The last column TALLY should subtract the decreases from the increases, i.e. YO-SSK-K2TOG-2*DD. We multiply DD by 2 because double decrease reduces the stitch count by 2. If the cell shows zero, then your stitch count is fine, if not, you need to fix your chart. Copy these formulas on all the rows of the chart and you can verify your stitch count on the all the rows.

Here is my setup. See the number ‘2’ on two rows there? That is the reason my stitch count was off. I deleted the yarnovers at the beginning and end of both rows and now the stitch count is intact.

Here is the new chart with tally being all zeroes.

Happy Feet

I had been away from the blogging world for a while now. Knitting world too! Can you believe it has been more than a month since I held knitting needles? .Twitch. I had to take up a certification exam which is essential for my career and considering how much it costs, I sat myself down for a serious study marathon. The last time I studied like this (as they say burning the midnight oil) was for graduation and that was a good decade ago, so I had to get used to this studying concept all over again. I am glad that is done and dusted and I can get back to my regular routine.

The last time I picked up my knitting needles was when I joined the Sock-Along in our very own SAC group. I had been wanting to make N a pair of socks forever now, so naturally I signed up. There was quite a big group of enthusiastic ladies who cheered one another. I have made a pair of socks earlier, so I knew what I was getting into. I chose a safe pattern (with ribs so that sizing does not become a huge issue) and a well know, tried and tested pattern: Susan Anderson’s Kids Ribbed Socks. (I actually typed that as Ribbed Kids Socks, that’s not the same thing, is it?)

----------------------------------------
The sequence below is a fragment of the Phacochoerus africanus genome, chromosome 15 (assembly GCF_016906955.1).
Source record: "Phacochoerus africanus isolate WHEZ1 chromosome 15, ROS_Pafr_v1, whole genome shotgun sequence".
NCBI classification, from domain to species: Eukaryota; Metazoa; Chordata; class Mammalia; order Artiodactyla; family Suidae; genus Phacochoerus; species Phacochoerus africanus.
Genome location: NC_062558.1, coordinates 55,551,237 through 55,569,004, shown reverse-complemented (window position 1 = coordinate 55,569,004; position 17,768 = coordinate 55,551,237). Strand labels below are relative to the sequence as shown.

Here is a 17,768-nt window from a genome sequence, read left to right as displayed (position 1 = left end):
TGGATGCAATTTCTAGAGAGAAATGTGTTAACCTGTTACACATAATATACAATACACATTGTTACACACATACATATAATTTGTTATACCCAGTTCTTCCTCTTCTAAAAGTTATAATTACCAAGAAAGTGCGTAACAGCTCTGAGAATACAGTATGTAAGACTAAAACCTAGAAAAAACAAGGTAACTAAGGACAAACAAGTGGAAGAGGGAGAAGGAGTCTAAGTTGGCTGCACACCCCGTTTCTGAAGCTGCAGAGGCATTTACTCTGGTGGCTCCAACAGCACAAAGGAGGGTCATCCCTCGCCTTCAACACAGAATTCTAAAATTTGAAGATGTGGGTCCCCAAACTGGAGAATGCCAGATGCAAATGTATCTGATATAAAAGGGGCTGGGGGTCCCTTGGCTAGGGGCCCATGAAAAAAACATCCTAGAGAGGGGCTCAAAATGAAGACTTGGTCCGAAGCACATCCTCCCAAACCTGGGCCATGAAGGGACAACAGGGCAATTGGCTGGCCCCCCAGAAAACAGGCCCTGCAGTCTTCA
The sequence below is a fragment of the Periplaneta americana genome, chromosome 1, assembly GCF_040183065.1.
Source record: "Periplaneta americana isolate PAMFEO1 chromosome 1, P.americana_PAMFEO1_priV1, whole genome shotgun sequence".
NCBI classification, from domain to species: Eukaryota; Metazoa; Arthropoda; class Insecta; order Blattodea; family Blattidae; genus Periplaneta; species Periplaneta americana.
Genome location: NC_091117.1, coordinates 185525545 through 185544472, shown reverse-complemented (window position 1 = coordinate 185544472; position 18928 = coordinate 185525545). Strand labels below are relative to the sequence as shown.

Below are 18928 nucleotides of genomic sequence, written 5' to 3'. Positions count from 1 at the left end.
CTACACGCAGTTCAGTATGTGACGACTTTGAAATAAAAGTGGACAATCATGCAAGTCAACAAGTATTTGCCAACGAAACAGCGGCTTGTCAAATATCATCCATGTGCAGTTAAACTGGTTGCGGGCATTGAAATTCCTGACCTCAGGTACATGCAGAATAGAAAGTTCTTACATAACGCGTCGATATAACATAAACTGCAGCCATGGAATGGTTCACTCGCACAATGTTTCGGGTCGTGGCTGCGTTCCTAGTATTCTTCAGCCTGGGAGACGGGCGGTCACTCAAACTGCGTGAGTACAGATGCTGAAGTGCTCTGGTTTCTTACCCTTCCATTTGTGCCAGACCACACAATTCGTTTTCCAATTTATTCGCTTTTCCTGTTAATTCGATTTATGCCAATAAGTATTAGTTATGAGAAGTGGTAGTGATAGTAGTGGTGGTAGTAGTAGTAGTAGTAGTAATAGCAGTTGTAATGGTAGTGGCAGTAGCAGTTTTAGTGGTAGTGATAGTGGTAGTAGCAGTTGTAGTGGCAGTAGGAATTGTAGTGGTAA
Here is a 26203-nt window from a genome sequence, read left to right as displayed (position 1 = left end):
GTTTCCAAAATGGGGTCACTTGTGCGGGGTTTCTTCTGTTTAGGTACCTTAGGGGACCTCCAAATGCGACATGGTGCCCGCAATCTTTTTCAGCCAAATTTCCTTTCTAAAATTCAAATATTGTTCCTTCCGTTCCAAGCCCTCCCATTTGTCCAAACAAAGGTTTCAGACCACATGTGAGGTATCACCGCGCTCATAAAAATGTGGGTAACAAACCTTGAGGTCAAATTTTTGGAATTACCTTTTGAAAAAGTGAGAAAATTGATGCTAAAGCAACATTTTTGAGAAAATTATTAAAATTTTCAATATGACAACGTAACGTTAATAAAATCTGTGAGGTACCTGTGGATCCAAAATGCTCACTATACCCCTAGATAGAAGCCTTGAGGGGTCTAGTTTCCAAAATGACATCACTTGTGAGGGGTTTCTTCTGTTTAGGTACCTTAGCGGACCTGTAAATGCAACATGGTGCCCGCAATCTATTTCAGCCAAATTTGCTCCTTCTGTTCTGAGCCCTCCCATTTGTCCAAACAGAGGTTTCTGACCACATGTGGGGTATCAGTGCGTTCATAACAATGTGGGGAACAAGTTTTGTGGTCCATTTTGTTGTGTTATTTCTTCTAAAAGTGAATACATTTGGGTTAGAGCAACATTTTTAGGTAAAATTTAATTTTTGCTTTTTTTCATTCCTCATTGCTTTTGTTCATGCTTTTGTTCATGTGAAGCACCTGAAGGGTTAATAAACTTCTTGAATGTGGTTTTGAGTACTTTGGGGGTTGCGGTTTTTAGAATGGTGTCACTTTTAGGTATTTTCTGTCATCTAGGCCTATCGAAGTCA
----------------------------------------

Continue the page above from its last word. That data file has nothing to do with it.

I initially picked the cheerful Knit Picks Felici in Botany (of, I love those colors), but changed my in the last minute for two reasons. One, I wanted to play it safe by using a not-that-precious yarn for my first attempt and save the Felici for the second pair and two, which is more important, I couldn’t find the Felici for the life of me. (While I was knitting the socks, the mystery of the missing Felici was eating me away, so I did end up finding it). So, I chose Plymoth Yarn Sockotta. This was a gift from Rima, an SACer, so it made sense to use it for a SAC Along.